Israeli Airstrike Hits Gaza City
The Associated Press
Feb 11 2002 4:58PM
JERUSALEM (AP) - Israel unleashed another airstrike on Palestinian offices in Gaza City on Monday, while the defense minister declared that Palestinian militants had raised the stakes in the Mideast conflict by firing new, longer-range rockets.
The Islamic movement Hamas sent a pair of Qassam-2 rockets into southern Israel on Sunday, digging large craters in two farm fields. Israel viewed it as a serious military escalation, because rockets launched from the West Bank and Gaza could reach some Israeli cities.
In response, Israeli warplanes fired six missiles Monday into the walled Saraya security compound in downtown Gaza City, setting buildings ablaze and sending black smoke into the sky.
More than 30 people were injured, most of them lightly, including George Kochaniec, a photographer for Denver's Rocky Mountain News. He was treated for a hand injury.
The attack came at a time of changeover between morning and afternoon shifts at nearby schools. The streets were crowded with youngsters, who raced away from the explosions, some screaming in panic.
Hundreds of Palestinians ran to the compound, demanding that suspected Islamic militants jailed there be released. Some threw stones at officers, who fired in the air to keep back the crowd. Palestinian police said all detainees were moved to another prison shortly after the Israeli attack.
In the West Bank city of Hebron on Monday, about 300 people stormed a prison and released 17 prisoners as security guards stood aside. One of the prisoners was Islamic Jihad activist Ayub Sidr. Palestinians said he was once the target of an Israeli assassination attempt.
Israel warplanes blasted a separate Gaza City security compound Sunday night near the offices of Palestinian leader Yasser Arafat.
In Washington, State Department Spokesman Richard Boucher criticized Israel's bombing in populated areas, warning that they could intensify the fighting. He also called on Palestinian leader Yasser Arafat to make efforts to stop the rocket attacks.
Speaking about the rocket attack, Israeli Defense Minister Binyamin Ben-Eliezer said it represented ``a new level of threat.''
``You try to deal with it in all sorts of ways - by intelligence, by prevention and by struggling against those places where you suspect and discover that there are factories or workshops for manufacturing those rockets,'' Ben-Eliezer said.
The rocket attack on Sunday was the first with the homemade Qassam-2 rocket in 16 months of fighting. The Qassam-2 has a range of three to five miles, enough to hit Israeli towns from the West Bank and Gaza Strip. In the past, Hamas has fired several shorter-range Qassam-1 rockets that caused no damage.
Arafat, who has been restricted to the West Bank town of Ramallah by Israeli forces for the past two months, denounced the airstrikes and called for international intervention. That oft-stated plea has brought many foreign diplomatic delegations, but no international peacekeepers.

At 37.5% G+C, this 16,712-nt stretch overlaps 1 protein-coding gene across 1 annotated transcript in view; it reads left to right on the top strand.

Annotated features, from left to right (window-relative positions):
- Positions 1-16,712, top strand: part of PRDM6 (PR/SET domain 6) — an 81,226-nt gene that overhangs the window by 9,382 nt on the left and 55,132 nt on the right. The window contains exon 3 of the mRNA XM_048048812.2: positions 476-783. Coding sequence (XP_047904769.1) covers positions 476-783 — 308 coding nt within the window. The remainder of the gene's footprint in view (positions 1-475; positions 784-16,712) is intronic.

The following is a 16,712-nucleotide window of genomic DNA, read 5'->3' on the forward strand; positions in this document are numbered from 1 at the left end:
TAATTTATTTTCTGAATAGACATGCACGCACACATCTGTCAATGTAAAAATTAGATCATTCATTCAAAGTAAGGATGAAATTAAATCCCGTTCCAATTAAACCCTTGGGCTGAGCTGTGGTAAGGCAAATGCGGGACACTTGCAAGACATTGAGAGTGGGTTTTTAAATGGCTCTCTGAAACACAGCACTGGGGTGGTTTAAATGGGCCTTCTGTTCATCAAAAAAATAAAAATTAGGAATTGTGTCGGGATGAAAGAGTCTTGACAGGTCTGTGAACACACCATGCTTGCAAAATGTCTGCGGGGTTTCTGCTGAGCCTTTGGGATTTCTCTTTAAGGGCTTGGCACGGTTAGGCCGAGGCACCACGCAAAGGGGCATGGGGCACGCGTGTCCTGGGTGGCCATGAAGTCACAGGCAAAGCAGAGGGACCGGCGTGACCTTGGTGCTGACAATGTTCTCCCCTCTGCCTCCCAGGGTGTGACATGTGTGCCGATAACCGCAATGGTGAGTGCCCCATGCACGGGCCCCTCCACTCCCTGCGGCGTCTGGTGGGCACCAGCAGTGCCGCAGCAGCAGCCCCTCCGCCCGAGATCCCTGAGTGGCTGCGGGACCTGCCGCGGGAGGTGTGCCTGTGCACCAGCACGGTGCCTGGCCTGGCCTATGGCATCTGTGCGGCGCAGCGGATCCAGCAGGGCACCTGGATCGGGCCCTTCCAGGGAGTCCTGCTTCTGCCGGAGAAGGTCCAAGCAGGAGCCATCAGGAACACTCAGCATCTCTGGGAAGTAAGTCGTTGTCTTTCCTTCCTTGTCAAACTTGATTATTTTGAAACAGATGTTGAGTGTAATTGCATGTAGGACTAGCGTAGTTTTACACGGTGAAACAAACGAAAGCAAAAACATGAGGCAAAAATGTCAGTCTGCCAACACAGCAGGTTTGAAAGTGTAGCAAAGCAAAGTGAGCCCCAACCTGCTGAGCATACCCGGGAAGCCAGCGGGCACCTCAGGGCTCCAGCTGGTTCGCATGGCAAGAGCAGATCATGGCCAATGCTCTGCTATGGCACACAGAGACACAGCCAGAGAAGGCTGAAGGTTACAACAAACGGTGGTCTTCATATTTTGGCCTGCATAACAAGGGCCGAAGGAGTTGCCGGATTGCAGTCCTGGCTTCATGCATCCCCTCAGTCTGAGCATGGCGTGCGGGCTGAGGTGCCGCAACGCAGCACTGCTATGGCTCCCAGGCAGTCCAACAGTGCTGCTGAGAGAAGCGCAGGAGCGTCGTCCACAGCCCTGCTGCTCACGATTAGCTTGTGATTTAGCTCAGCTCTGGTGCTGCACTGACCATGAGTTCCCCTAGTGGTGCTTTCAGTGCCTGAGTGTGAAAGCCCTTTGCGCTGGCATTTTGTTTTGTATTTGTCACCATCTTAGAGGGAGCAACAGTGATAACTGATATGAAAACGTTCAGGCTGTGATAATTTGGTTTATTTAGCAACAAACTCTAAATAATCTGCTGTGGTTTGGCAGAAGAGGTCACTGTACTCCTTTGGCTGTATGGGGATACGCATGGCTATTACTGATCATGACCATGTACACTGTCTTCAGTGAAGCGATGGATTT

``These attacks prove that (Israel's) government is not interested in quiet and stability,'' said Palestinian parliament speaker Ahmed Qureia. ``It should be clear there is no military solution to the conflict.''
Israeli Prime Minister Ariel Sharon met senior Cabinet ministers and security officials Sunday, and Israeli media reports suggested the army might reoccupy Palestinian areas close to Israel for an extended period to push rockets out of range.
However, Israel has so far refrained from taking over Palestinian cities and towns for extended periods. Such action would make troops vulnerable to attacks by Palestinians.
Israel and the United States have been pressing Arafat to clamp down on militants, including the Al Aqsa Brigades, which is part of Arafat's Fatah movement.
In a leaflet distributed Monday, the group issued a seemingly contradictory statement that said the movement had ``decided to dismantle'' in line with a decision made by Arafat and the Fatah leadership.
However, no such decision has been announced by Fatah leaders, who could not immediately be reached for comment. The leaflet also strongly suggested that the group's attacks would continue.
``This does not mean in any way that our resistance to the occupation will halt. It will continue in all of Palestine as long as the aggressive Zionist campaign against our people continues,'' the Al Aqsa Brigades statement read.
Palestinian security sources, speaking on condition of anonymity, said police prevented a suicide attack Monday when they arrested a militant from the Islamic Jihad movement as he was on his way from the West Bank town of Tulkarem to carry out a bombing in Israel.
Security sources also said that the Palestinians arrested four Hamas men several days ago in Gaza. The detainees included Adnan Ghoul, regarded as one of the top figures in the group's military wing, which has carried out multiple suicide bombings in Israel.
At some point about 5 minutes from now I am going to decide once and for all that that entire section of the world, or of humanity at any rate, has acheived a level of incivility wherein we are moraly obligated to either involve ourselves on a level of total overrun or remove ourselves completely.
I become not sympathetic for these constant casualties of a war I think no God would support, but rather angry. Angry that so many people are spending so much energy hating. I think that we are coming to a point as a race where we need to say, "That section, that group, that echlon, has ceased to be of value to the whole." Like a parent spanking a child, etc., we need to give a 48-hour notice to the residents of Israel, Palistine, and areas otherwise involved, and then simply go in there with some very large bulldozers and use the area to grow food for the hungry children in China.